In pastoral formation, which is the culmination of the entire formation process, we see that not only should the whole formation have as its object to make the men true shepherds of souls after the example of our Lord Jesus Christ, teacher, priest, and shepherd, but also that the formation as a whole aims at preparing them to enter into communion with those whom they serve. Read more here...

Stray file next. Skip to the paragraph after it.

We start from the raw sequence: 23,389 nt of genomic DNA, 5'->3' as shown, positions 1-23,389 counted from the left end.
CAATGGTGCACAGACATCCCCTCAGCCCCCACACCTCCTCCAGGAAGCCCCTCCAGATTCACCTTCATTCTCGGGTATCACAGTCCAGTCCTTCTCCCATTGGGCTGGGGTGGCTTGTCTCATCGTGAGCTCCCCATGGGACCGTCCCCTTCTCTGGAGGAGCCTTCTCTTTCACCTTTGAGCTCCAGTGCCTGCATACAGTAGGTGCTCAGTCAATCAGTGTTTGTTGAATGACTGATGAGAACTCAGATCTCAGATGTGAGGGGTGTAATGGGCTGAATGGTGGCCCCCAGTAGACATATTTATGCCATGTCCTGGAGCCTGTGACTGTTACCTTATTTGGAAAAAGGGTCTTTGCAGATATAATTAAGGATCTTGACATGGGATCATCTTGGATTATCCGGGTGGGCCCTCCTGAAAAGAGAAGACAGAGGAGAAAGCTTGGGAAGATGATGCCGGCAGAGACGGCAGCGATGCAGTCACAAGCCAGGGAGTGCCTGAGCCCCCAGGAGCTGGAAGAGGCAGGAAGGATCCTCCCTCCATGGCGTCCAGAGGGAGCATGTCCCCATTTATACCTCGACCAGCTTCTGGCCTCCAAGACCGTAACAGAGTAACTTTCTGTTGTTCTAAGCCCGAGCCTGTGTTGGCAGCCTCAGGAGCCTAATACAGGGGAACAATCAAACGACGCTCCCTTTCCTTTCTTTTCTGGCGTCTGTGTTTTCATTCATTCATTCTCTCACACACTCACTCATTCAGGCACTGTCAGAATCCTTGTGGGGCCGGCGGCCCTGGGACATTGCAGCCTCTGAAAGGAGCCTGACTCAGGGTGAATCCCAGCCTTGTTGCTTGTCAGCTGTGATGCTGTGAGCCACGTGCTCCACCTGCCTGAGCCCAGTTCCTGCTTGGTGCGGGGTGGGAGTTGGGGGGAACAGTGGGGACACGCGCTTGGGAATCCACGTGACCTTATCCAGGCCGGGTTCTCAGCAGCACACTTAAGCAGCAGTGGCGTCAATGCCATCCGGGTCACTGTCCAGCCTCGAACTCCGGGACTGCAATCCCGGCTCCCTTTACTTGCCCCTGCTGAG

By the grace of Holy Orders, a priest is able to stand and act in the community in the name and person of Jesus Christ. This sacramental character is exercised well the priest effectively communicates the mysteries of faith through his human personality as a bridge, through his personal witness of faith rooted in his spiritual life, and through his knowledge of faith. These elements of formation converge in pastoral formation, which takes place in a variety of pastoral settings throughout the entire formation program. Each year, depending upon the year of formation, and in an incremental way, the seminarian becomes more and more involved in doing pastoral activity outside of the seminary community. This includes pastoral activity in charitable institutions such as visiting those in prison, hospitals and homeless shelters, but is primarily ordered toward pastoral activity in the parish setting, which is the primary activity of the Archdiocesan priest. As the seminarian draws closer to ordination, he spends progressively more time serving at, and residing at a parish. In his final year, and as an ordained Transitional Deacon, a seminarian, will enter intentionally into a particular parish, exercising his diaconal responsibilities. An integral aspect of seminary pastoral formation is the integration of the learnings from human, spiritual, and intellectual formation into the practical aspects of pastoral activity.